Josephine offers modern Pennsylvania Dutch fare, family experience

Josephine offers a Nashville twist on traditional foods by chef Andy Little's upbringing.

Josephine offers a Nashville twist on traditional foods by chef Andy Little's upbringing.

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Andy Little, Chef at Josephine
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Nashville hot scrapple
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Mushroom toast
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Dr. Joe’s duck breast
At Josephine on 12th Avenue South, chef Andy Little combines his Pennsylvania Dutch roots with ingredients unique to the South, a fusion he said he refined when offered the position at the new restaurant in 2013.

“A big thing for me is to take the flavor profiles I grew up with and incorporate local or regional products and see what happens by combining those two things,” Little said. “It ends up creating a pretty unique cuisine and certainly one that can only happen in Nashville based on the products we have.”

Despite falling on opposite sides of the Mason-Dixon line, Little said there are many similarities between the food of central Pennsylvania and what is considered Southern fare, such as cooking vegetables in diverse ways or finding uses for the entire animal while cooking.

Little’s self-described contemporary American cuisine earned him two semifinalist nods for the James Beard Award in 2017 and 2018. One particular dish he said embodies the melding of two food cultures is Josephine’s Nashville Hot Scrapple, a Pennsylvania Dutch pork dish inspired by Nashville’s hot chicken tradition.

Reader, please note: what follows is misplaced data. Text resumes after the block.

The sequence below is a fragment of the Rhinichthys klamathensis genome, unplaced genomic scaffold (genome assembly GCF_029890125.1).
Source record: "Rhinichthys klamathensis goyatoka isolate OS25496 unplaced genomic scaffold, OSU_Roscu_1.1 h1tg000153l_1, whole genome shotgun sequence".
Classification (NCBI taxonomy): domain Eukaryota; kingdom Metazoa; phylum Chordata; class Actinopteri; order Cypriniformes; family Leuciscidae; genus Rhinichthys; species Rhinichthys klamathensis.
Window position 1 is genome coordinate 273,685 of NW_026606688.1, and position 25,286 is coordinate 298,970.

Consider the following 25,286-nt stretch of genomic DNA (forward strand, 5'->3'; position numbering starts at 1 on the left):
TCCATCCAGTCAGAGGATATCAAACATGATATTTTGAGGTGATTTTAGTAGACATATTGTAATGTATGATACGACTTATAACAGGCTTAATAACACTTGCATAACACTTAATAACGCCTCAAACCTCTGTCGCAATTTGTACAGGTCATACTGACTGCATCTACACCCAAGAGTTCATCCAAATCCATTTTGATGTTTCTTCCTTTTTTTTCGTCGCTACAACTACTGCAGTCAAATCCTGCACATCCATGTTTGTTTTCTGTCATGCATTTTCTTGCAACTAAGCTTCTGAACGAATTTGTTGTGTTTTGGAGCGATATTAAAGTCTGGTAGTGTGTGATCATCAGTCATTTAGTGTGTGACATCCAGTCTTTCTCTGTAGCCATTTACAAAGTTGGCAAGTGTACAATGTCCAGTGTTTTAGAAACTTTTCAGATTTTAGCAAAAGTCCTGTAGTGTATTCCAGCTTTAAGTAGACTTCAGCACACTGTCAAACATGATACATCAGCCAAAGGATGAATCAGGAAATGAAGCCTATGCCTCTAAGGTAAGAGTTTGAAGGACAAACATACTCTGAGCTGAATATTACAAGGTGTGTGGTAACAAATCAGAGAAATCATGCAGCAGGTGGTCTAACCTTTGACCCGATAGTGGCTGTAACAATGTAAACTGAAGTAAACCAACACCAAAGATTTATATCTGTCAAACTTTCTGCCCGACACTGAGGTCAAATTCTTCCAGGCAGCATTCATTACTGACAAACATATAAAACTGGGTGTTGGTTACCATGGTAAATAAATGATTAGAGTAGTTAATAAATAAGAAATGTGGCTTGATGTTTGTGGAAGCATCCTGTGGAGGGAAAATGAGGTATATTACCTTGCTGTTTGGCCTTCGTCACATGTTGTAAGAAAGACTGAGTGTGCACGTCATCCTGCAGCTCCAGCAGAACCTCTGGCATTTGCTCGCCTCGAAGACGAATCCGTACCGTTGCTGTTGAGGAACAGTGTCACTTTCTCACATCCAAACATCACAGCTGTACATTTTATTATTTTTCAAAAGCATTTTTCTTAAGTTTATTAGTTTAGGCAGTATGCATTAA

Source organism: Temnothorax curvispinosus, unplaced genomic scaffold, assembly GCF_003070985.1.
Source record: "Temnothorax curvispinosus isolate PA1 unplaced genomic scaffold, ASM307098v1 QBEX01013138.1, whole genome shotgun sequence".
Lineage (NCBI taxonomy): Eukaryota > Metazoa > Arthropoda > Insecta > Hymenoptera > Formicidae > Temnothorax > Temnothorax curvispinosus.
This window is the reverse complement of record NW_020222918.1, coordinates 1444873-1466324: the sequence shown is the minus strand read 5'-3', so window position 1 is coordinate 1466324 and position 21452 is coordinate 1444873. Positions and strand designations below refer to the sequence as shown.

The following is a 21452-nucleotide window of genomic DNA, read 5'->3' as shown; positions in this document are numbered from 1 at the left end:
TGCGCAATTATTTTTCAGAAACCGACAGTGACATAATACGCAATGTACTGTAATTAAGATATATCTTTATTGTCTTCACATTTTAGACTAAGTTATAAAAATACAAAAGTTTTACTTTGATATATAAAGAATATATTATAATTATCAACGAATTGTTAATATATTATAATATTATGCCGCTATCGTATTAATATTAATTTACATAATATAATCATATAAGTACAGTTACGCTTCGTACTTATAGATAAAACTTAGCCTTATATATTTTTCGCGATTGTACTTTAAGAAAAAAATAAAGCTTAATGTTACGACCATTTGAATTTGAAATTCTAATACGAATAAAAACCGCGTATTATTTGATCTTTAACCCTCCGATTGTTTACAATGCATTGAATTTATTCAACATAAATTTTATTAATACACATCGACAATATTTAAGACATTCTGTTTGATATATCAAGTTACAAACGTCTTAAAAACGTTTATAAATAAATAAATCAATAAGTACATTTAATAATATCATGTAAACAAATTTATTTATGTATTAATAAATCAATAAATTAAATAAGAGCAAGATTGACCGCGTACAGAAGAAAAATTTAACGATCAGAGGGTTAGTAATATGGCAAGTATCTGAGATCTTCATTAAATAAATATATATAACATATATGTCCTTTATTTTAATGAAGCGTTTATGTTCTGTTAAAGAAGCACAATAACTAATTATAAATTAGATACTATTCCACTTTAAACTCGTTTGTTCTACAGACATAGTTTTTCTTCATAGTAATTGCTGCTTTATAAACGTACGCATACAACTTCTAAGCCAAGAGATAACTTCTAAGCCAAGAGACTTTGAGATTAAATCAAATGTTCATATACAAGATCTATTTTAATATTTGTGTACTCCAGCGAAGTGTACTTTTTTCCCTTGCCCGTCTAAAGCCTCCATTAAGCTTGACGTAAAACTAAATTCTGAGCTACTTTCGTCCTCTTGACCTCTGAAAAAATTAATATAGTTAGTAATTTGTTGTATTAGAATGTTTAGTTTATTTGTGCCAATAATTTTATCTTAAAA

“When we first opened, some of the recipes I brought down from Pennsylvania just simply didn’t work,” he said. “We had to come together and rework them based on the products that we’re able to get.”

As Little prepares to phase out spring ingredients such as asparagus and peas, he said summer ushers in grilled menu items as well as dishes made with cucumbers, corn, radishes, strawberries and other lighter seasonal fruits and vegetables. With farmers market season in full swing, Little said he spends his Saturday mornings browsing local markets for new inspirations.

“A lot of it comes down to what am I kind of excited about eating at this point in time,” he said. “Hopefully the things I’m interested in eating or the perspective we have on the season is something that is also really exciting for the guests.”

Joining Little at Josephine are his wife, Karen, who serves as the restaurant’s general manager; Executive Sous Chef Ellen Rounds; and Executive Pastry Chef Kayla May. Little said he invites everyone on staff to enjoy a “family meal” before the restaurant opens at 5 p.m.

“The time we’re able to spend together at the 3:30 p.m. meal really sets the tone for the rest of the evening,” Little said. “We try to provide food that is exciting and interesting to guests, so it’s important we also do that for the team since we literally see them more than we see our own family.”

Little said he is especially excited when staff who are not scheduled for the day show up at the meal, something he said reinforces the family atmosphere he strives to create at Josephine.

“Because Karen and I are married and work together every day, we’re able to provide a more of a family atmosphere,” he said. “I feel like some days we have 55 kids, but I wouldn’t want to be involved in a restaurant that does it any other way.”

2316 12th Ave. S., Nashville
Hours: Mon.-Thu. 5-10 p.m.; Fri. 5-11 p.m.; Sat.-Sun. 10 a.m.-3 p.m., 5-10 p.m.


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